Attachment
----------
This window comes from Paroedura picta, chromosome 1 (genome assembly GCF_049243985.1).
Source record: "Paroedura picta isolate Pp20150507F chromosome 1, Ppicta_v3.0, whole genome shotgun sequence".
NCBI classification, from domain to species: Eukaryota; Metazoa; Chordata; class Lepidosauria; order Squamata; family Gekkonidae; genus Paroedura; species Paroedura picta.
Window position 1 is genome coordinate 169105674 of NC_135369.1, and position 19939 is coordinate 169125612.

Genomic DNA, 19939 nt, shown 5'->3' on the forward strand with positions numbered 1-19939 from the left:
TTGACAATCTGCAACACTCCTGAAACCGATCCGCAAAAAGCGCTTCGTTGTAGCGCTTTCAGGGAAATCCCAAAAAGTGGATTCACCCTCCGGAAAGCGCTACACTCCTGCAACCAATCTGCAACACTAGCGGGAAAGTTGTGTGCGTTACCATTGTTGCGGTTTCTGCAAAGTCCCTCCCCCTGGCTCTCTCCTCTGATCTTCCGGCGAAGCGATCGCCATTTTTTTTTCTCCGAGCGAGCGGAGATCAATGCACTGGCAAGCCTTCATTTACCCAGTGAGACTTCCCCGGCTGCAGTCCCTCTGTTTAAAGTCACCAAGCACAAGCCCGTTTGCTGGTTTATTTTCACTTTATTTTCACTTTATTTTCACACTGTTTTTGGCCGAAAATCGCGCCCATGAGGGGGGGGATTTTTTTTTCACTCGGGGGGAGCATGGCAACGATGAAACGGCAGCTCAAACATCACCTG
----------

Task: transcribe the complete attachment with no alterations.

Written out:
This window comes from Paroedura picta, chromosome 1 (genome assembly GCF_049243985.1).
Source record: "Paroedura picta isolate Pp20150507F chromosome 1, Ppicta_v3.0, whole genome shotgun sequence".
NCBI classification, from domain to species: Eukaryota; Metazoa; Chordata; class Lepidosauria; order Squamata; family Gekkonidae; genus Paroedura; species Paroedura picta.
Window position 1 is genome coordinate 169105674 of NC_135369.1, and position 19939 is coordinate 169125612.

Genomic DNA, 19939 nt, shown 5'->3' on the forward strand with positions numbered 1-19939 from the left:
TTGACAATCTGCAACACTCCTGAAACCGATCCGCAAAAAGCGCTTCGTTGTAGCGCTTTCAGGGAAATCCCAAAAAGTGGATTCACCCTCCGGAAAGCGCTACACTCCTGCAACCAATCTGCAACACTAGCGGGAAAGTTGTGTGCGTTACCATTGTTGCGGTTTCTGCAAAGTCCCTCCCCCTGGCTCTCTCCTCTGATCTTCCGGCGAAGCGATCGCCATTTTTTTTTCTCCGAGCGAGCGGAGATCAATGCACTGGCAAGCCTTCATTTACCCAGTGAGACTTCCCCGGCTGCAGTCCCTCTGTTTAAAGTCACCAAGCACAAGCCCGTTTGCTGGTTTATTTTCACTTTATTTTCACTTTATTTTCACACTGTTTTTGGCCGAAAATCGCGCCCATGAGGGGGGGGATTTTTTTTTCACTCGGGGGGAGCATGGCAACGATGAAACGGCAGCTCAAACATCACCTG